US Vice President Mike Pence provided a keynote address earlier in the day, and Deputy Secretary General Rose Gottemoeller opened the conference, pointing to the evolution and increased capability of the Alliance over time. “NATO is evolving and NATO is adapting. And NATO looks a little bit different than it did on April 4th of 1949,” she said.

NATO’s Foreign Ministers are meeting in Washington on Wednesday and Thursday (3-4 April 2019) to celebrate 70 years since the signing of the North Atlantic Treaty, and to ensure that NATO remains a modern Alliance fit for modern challenges.

This month the UK is hosting over 10,000 personnel from across NATO as part of Exercise Joint Warrior. Taking place on land, at sea and in the air, the exercise allows allies to train together to protect mutual interests and maintain their ability to prevent conflict.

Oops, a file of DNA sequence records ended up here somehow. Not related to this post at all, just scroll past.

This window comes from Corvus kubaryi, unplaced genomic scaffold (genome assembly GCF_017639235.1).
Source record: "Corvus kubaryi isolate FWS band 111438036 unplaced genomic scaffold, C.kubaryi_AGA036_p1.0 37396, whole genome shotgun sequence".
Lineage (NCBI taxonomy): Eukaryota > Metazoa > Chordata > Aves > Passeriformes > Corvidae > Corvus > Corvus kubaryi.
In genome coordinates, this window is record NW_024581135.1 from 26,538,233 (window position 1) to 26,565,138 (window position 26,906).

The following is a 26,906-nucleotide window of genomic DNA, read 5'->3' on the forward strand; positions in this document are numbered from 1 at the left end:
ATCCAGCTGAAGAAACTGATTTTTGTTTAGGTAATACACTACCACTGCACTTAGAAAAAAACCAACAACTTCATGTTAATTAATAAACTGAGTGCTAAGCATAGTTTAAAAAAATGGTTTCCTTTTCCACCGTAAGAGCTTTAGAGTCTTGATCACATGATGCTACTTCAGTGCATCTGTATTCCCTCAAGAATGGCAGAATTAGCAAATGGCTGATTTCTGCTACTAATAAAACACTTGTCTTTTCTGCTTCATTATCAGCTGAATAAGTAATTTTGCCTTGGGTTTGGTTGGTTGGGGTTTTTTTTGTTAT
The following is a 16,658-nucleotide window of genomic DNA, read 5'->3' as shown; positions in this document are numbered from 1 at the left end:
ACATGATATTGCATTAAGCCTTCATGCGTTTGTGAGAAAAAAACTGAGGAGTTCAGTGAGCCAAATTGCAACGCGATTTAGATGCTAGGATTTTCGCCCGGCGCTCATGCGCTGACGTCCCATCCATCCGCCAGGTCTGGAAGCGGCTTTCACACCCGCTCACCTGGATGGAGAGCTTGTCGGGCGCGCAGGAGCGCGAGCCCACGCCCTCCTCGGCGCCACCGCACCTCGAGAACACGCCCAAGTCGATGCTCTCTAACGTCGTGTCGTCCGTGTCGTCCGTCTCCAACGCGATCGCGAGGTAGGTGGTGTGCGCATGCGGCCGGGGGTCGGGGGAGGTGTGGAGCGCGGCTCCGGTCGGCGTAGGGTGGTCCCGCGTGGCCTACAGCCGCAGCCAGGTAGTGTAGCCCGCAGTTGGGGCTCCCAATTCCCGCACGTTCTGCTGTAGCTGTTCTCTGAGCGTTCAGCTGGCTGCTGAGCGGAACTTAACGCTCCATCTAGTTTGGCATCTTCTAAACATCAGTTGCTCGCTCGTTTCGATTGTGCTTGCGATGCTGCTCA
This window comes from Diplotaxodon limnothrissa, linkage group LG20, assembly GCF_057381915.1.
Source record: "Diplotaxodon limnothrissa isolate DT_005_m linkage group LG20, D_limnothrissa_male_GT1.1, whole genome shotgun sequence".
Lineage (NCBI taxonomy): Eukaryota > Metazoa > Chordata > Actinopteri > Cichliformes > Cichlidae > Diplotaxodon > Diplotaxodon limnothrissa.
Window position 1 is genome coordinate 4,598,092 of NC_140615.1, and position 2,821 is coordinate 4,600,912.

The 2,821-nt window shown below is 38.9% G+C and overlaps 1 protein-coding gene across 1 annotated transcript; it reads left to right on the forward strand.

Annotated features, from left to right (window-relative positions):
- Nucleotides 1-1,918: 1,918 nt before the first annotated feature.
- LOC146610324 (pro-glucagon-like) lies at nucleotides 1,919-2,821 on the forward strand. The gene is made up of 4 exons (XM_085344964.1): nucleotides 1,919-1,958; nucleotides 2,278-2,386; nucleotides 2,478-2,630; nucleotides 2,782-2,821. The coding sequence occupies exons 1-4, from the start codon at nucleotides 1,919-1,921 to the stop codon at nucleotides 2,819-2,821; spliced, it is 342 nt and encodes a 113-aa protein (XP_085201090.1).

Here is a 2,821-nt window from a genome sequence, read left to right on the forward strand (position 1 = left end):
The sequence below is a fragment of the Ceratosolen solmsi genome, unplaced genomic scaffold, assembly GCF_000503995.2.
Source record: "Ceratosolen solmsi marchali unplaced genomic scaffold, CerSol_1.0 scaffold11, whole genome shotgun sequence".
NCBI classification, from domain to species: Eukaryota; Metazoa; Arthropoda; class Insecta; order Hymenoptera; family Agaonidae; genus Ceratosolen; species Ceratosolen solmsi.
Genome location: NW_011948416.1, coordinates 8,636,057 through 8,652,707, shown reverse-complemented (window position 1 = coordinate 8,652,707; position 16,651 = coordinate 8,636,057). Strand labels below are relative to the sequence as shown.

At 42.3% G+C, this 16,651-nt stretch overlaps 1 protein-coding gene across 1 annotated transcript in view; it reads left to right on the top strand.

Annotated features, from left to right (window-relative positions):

Mr Stoltenberg thanked US President Trump for his “strong leadership,” but with US criticisms of European defence funding, Stoltenberg ending his speech with an appeal for continued alliance. “Europe and North America are not separated by the Atlantic Ocean,” he said, “We are united by it.”

But we will always be united differently: for Europe, the USA is the strong arm that props up dwindling military capability; for the US, Europe is the expendable buffer zone where it hopes to contain and, if necessary, fight Russia.

Sources: NATO; MOD

Image: NATO flag by Sgt Paul Shaw (Crown Copyright, 2014).